Shown is the author firing the Battle Arms Development lightweight rifle. Notice the Fortis rail and SHIFT™ vertical grip. Also the Israeli made Ultimag polymer magazine.
By Christopher R. Bartocci
Throughout the industry, many companies have come up offering “enhanced” components for the AR15/M16 family of weapons. One such company has experienced rapid popularity and growth is Battle Arms Development, Inc. or commonly referred to as BAD or Battle Arms. The company was officially launched on Independence Day, July 4th, 2009 as an online retail store. This 100% made American product company was founded by George Huang and Roger Wang. George has multiple patents either granted or pending. George’s background is really not what you would think of when you think about a firearms or firearms component designer. His degree in Architectural Engineering from Penn State University is not strange but the fact that he worked for twenty years on projects such as Disney’s Studio Paris, Disney’s California Adventure, LEGOLAND, Universal Studios Island of Adventure, Galaxy Casino Macau and Thunder Valley Casino is a bit odd in this industry. As it would be, George wound up designing lightweight carbines and other advanced small arms components because George was an avid firearms enthusiast. One particular pet peeve of George’s was not being able to find adequate firearms tools or components that suited his needs, so he went on to design his own. In 2013 George retired from the entertainment industry and went to work full time on BAD. He now spends full time designing the next level of AR components and other small arms products. One of George’s short term goals is to build a factory rifle with 95% of its components designed and manufactured by BAD, Inc. He is
well on his way.
The first product introduced by the newly formed Battle Arms Development Company was the BAD-T1 “The Armorer” multi-tool and gauge for the M14/M1A/M1 rifle. This multi tool is manufactured from 41L40 chrome-moly steel and brass and weighs .42 pounds. It actually fits in the storage compartment in the USGI M14 buttstock and commercial M1A rifles. This is truly a multi-tool which includes: trigger guard take down, .30 cal muzzle wear gauge, throat erosion gauge, M1 Garand throat erosion gauge, trigger group takedown tool, extractor removal tool, 3/8” hex gas nut wrench, bolt roller greaser, 1/4” hex socket for standard bits, gas piston holder, rear sight screw driver with torque handle, large flat head screw driver and flash hider alignment gauge, to just name a few of its functions. This product was quickly followed up by the BAD-T3 & BAD-T4 Gas Cylinder Lock Wrench for the M14/M1A/M1 Garand and Smith Enterprises Gas Lock Front Sight.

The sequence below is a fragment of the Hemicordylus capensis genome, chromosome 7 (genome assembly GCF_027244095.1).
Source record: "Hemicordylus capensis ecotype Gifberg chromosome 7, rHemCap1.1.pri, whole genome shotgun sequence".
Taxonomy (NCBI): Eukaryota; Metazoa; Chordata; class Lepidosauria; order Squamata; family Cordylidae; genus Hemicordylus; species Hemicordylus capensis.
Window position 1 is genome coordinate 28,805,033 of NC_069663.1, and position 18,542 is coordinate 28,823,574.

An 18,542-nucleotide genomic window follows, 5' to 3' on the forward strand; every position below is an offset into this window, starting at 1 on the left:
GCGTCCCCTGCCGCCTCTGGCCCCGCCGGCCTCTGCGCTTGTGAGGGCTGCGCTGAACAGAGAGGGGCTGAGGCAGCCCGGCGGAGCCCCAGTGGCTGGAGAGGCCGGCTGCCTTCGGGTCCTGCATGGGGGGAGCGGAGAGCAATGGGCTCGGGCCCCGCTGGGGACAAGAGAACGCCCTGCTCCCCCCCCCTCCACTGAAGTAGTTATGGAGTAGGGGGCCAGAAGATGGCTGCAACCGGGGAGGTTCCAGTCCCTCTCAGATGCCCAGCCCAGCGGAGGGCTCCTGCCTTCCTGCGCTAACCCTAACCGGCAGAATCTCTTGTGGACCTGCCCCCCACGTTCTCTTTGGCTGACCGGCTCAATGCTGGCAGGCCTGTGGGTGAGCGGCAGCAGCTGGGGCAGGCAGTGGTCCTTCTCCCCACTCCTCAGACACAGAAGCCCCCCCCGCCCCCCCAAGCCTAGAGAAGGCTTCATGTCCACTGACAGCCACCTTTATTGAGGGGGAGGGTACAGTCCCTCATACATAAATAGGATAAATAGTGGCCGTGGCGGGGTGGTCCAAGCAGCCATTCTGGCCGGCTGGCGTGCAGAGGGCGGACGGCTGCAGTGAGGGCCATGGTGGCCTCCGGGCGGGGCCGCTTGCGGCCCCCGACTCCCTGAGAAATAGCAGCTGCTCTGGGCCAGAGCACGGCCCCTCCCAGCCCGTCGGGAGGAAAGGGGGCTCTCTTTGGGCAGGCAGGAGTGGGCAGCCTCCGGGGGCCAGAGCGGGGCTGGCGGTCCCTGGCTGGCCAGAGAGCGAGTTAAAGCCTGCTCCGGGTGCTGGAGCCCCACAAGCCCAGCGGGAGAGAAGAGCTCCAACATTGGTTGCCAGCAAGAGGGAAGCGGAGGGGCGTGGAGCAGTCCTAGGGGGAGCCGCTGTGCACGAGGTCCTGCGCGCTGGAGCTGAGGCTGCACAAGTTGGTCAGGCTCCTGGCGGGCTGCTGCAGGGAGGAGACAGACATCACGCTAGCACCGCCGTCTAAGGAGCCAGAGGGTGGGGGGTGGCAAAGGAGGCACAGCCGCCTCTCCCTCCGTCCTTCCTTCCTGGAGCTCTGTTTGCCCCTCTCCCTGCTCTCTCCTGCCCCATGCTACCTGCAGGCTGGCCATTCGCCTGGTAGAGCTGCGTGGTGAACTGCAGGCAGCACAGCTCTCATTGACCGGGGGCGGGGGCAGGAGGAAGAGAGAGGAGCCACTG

The next and perhaps the flagship product for Battle Arms Development, Inc. is the Ambidextrous Safety Selector BAD-ASS and the Combat Ambidextrous Safety Selector or BAD-CASS that is available in selective fire version. These are made in the traditional 0°-90° throw or the 0°- 50° short-throw variations. In recent years the short-throw lever has gained popularity. Lower receivers come marked for the use with this lever. These high quality components are manufactured from billet steel bars on a CNC Swiss machine. Some models are finished with manganese phosphate. The material was recently upgraded to 416 stainless steel for the center of the safety. Although this costs two times more than previously, it is worth the cost. This is coated in a PVD (Physical Vapor Deposition) ZrN process with a gold finish which is ultra hard and lubricious to give the safety its buttery smooth operation. The levers are held on each side by a T10 torx screw. The levers can be changed to one of nine that are offered by BAD including shorter levers, crank levers and also different color levers. This popular accessory has been offered by Original Equipment Manufacturers such as War Sports Industries, Rainer Arms, Spike’s Tactical, San Tan Tactical, Remington Arms, Wilson Combat, Adams Arms, Aero Precision, Seekins Precision and Midwest Industries.
The BAD-EPP (Enhanced Pivot Pin) and BAD-ETP (Enhanced Takedown Pin or collectively called the BAD-EPS (Enhanced Pin Set) are another popular offering. These pins fit all mil-spec lower receivers and have a patent pending pivot pin and takedown pin design, improved gripping surface and pull strength without the use of oversized heads. The low profile pin heads have low drag and have a lower profile than mil-spec pin heads. The pin tips are extended +0.030 over the mil spec pins which noticeably aids in pushing/pulling the pins, without any undue protrusion. There are bullet tip guides on the left side of the pins to aid in pushing out tight pins. These pins come with KNS hardened stainless steel detents, 17-7 nickel plated stainless steel springs and one high strength neodymium magnet for hassle free magnet assisted installation of the Enhanced Pivot Pin. These pins are also offered in Titanium and come in raw finish as well as matte black IONBOND PVD finish.